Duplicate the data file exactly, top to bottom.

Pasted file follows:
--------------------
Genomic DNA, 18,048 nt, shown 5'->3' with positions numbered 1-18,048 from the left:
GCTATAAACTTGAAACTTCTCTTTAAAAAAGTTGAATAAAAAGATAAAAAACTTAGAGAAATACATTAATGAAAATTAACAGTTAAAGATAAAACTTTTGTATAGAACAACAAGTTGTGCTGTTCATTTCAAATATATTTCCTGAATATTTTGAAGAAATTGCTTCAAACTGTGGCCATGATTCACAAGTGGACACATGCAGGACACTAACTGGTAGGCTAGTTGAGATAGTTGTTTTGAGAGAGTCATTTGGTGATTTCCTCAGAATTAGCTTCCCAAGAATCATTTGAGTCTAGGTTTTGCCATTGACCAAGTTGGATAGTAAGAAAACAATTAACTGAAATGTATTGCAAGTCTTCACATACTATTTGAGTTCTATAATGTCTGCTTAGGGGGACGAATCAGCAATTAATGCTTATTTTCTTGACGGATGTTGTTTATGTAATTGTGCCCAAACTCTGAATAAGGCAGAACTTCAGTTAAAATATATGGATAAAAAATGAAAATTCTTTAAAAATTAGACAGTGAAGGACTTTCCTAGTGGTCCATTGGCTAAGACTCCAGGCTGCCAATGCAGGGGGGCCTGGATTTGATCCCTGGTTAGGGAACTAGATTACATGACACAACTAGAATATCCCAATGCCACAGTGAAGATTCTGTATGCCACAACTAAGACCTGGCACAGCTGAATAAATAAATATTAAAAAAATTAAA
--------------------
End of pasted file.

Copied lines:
Genomic DNA, 18,048 nt, shown 5'->3' with positions numbered 1-18,048 from the left:
GCTATAAACTTGAAACTTCTCTTTAAAAAAGTTGAATAAAAAGATAAAAAACTTAGAGAAATACATTAATGAAAATTAACAGTTAAAGATAAAACTTTTGTATAGAACAACAAGTTGTGCTGTTCATTTCAAATATATTTCCTGAATATTTTGAAGAAATTGCTTCAAACTGTGGCCATGATTCACAAGTGGACACATGCAGGACACTAACTGGTAGGCTAGTTGAGATAGTTGTTTTGAGAGAGTCATTTGGTGATTTCCTCAGAATTAGCTTCCCAAGAATCATTTGAGTCTAGGTTTTGCCATTGACCAAGTTGGATAGTAAGAAAACAATTAACTGAAATGTATTGCAAGTCTTCACATACTATTTGAGTTCTATAATGTCTGCTTAGGGGGACGAATCAGCAATTAATGCTTATTTTCTTGACGGATGTTGTTTATGTAATTGTGCCCAAACTCTGAATAAGGCAGAACTTCAGTTAAAATATATGGATAAAAAATGAAAATTCTTTAAAAATTAGACAGTGAAGGACTTTCCTAGTGGTCCATTGGCTAAGACTCCAGGCTGCCAATGCAGGGGGGCCTGGATTTGATCCCTGGTTAGGGAACTAGATTACATGACACAACTAGAATATCCCAATGCCACAGTGAAGATTCTGTATGCCACAACTAAGACCTGGCACAGCTGAATAAATAAATATTAAAAAAATTAAA